Tuesday, June 7, 2016

Study Suggests Appearance Concerns in Males May Predict Depression, Substance Use Risk

Men who express greater concern about their muscularity and leanness may be more likely to experience depression and use drugs, according to a report in the Journal of the Academy of Child and Adolescent Psychiatry. The findings suggest the importance of including cognitive, weight-, and muscularity-focused symptoms as components of assessing the risk of eating disorders in males.

To identify patterns of appearance concerns and eating disorder behaviors from adolescence through young adulthood, the authors analyzed survey data from 7,067 males (aged 9 to 14 at the start of the survey) who completed questionnaires annually from 1996 to 2001 and biennially from 2001 to 2007. Those surveyed were asked to report concerns over muscularity and leanness, as well as eating disorder behaviors (purging, overeating, binge eating, and use of muscle-building products) and health correlates (binge drinking, drug use, and depressive symptoms).

Latent class analyses of observations at ages 13 to 15, 16 to 18, 19 to 22, and 23 to 26 identified one large asymptomatic class and four symptomatic patterns: Body Image Disturbance (high appearance concerns, low eating disorder behaviors); Binge Eating/Purging (binge eating and purging, use of muscle-building products, and low appearance concerns); Mostly Asymptomatic (low levels of muscularity concern, product use, and overeating); and Muscularity Concerns (high muscularity concerns and use of products).

By age 22, 6% of participants were classified to the Body Image Disturbance class, which exhibited high risk for depressive symptoms across adolescence. Relative to the Asymptomatic class, the Muscularity Concerns class had over four times the estimated prevalence of drug use at ages 16 to 18 years, over three times as many participants starting to use drugs at ages 19 to 22 years, and twice as many participants engaged in frequent binge drinking at ages 19 to 22 years.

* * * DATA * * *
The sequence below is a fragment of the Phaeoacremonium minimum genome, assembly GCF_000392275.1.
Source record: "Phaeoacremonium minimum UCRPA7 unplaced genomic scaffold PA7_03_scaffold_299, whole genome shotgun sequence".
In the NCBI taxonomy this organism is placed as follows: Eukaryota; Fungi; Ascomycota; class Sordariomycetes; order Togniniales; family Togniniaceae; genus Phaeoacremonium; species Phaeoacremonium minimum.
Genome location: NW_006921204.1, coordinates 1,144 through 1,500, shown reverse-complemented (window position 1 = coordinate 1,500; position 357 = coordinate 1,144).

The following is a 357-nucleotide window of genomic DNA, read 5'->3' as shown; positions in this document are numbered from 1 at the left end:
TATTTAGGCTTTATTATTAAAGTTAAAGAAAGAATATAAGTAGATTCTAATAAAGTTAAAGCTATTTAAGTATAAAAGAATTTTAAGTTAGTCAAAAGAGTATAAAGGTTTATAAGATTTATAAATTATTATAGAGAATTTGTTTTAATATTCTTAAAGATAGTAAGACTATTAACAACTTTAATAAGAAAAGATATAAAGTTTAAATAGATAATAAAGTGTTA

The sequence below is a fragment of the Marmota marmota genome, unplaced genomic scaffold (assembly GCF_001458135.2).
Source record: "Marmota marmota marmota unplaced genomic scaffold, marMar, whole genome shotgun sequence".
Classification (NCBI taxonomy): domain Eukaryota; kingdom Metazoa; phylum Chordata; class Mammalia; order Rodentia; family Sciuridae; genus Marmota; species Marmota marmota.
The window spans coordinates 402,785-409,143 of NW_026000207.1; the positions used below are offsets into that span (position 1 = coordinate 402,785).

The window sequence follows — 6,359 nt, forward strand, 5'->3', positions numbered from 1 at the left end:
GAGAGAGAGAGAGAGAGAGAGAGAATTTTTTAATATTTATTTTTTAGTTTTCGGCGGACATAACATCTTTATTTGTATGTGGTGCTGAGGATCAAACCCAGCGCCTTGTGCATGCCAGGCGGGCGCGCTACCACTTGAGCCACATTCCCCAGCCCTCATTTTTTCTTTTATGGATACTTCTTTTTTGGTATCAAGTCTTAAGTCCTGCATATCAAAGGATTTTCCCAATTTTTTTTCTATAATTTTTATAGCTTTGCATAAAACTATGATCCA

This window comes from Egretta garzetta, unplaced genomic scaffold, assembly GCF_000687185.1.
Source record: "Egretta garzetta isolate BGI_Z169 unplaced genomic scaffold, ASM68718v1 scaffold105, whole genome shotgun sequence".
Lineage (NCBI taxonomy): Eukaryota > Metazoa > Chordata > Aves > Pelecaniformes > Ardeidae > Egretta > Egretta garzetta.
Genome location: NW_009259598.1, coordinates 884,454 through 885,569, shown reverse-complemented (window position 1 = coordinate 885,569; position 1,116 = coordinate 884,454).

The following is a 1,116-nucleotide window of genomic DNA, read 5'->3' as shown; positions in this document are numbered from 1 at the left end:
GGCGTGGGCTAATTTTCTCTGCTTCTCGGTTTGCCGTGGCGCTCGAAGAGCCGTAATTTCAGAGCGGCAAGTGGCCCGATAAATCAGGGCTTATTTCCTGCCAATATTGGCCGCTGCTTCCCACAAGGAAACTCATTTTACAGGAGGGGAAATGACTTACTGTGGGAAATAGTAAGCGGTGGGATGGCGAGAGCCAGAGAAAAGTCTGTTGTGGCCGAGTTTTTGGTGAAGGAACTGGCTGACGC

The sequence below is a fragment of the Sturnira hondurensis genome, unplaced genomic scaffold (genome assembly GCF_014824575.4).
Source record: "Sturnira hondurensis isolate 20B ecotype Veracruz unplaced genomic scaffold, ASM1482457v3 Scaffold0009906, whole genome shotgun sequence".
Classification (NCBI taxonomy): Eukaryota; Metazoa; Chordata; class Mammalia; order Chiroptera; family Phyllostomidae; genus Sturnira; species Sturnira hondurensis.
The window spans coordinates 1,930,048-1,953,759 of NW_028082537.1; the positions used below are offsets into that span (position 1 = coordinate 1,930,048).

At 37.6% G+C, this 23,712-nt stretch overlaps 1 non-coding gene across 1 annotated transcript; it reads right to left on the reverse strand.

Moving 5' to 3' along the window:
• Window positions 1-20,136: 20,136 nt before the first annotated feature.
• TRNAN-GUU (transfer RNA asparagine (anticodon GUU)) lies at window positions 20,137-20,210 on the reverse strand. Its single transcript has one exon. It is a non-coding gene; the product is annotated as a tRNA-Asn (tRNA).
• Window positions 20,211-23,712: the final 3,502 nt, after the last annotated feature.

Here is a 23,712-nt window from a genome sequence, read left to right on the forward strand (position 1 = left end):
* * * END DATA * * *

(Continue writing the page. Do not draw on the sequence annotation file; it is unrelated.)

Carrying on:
“Although the classes that emerged differ from similar analyses on female samples, the findings are consistent with research in females indicating that subclinical symptomatic patterns of eating disorder symptoms are also associated with concurrent and incident depressive symptoms and substance use,” the authors wrote.

For related news, see the Psychiatric News article “How to Recognize, Treat Body Dysmorphic Disorder,” by Katharine A. Phillips, M.D.

(Image: iStock/Bulent Ince)


The content of Psychiatric News does not necessarily reflect the views of APA or the editors. Unless so stated, neither Psychiatric News nor APA guarantees, warrants, or endorses information or advertising in this newspaper. Clinical opinions are not peer reviewed and thus should be independently verified.